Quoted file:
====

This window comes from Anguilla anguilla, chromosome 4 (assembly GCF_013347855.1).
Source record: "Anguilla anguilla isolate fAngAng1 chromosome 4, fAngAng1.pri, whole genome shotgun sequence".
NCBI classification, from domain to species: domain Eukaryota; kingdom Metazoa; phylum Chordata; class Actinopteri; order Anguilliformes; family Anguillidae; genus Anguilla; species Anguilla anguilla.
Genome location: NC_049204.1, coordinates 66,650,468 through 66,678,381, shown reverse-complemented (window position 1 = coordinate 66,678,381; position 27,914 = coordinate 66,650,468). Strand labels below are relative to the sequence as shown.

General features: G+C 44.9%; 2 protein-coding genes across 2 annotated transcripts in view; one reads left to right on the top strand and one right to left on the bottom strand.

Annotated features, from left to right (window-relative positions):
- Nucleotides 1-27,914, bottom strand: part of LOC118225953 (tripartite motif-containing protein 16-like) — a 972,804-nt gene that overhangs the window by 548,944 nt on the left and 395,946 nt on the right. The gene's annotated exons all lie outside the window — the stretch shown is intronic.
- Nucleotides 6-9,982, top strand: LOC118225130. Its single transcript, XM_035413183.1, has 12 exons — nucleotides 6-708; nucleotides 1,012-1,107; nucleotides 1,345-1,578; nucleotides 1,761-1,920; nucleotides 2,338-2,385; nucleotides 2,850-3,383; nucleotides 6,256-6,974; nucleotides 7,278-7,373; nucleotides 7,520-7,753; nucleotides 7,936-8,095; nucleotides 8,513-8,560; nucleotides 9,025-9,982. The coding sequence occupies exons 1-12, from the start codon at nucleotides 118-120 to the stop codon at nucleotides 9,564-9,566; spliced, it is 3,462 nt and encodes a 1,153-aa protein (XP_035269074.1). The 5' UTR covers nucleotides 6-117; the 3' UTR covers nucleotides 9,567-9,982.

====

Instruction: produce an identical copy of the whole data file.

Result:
This window comes from Anguilla anguilla, chromosome 4 (assembly GCF_013347855.1).
Source record: "Anguilla anguilla isolate fAngAng1 chromosome 4, fAngAng1.pri, whole genome shotgun sequence".
NCBI classification, from domain to species: domain Eukaryota; kingdom Metazoa; phylum Chordata; class Actinopteri; order Anguilliformes; family Anguillidae; genus Anguilla; species Anguilla anguilla.
Genome location: NC_049204.1, coordinates 66,650,468 through 66,678,381, shown reverse-complemented (window position 1 = coordinate 66,678,381; position 27,914 = coordinate 66,650,468). Strand labels below are relative to the sequence as shown.

General features: G+C 44.9%; 2 protein-coding genes across 2 annotated transcripts in view; one reads left to right on the top strand and one right to left on the bottom strand.

Annotated features, from left to right (window-relative positions):
- Nucleotides 1-27,914, bottom strand: part of LOC118225953 (tripartite motif-containing protein 16-like) — a 972,804-nt gene that overhangs the window by 548,944 nt on the left and 395,946 nt on the right. The gene's annotated exons all lie outside the window — the stretch shown is intronic.
- Nucleotides 6-9,982, top strand: LOC118225130. Its single transcript, XM_035413183.1, has 12 exons — nucleotides 6-708; nucleotides 1,012-1,107; nucleotides 1,345-1,578; nucleotides 1,761-1,920; nucleotides 2,338-2,385; nucleotides 2,850-3,383; nucleotides 6,256-6,974; nucleotides 7,278-7,373; nucleotides 7,520-7,753; nucleotides 7,936-8,095; nucleotides 8,513-8,560; nucleotides 9,025-9,982. The coding sequence occupies exons 1-12, from the start codon at nucleotides 118-120 to the stop codon at nucleotides 9,564-9,566; spliced, it is 3,462 nt and encodes a 1,153-aa protein (XP_035269074.1). The 5' UTR covers nucleotides 6-117; the 3' UTR covers nucleotides 9,567-9,982.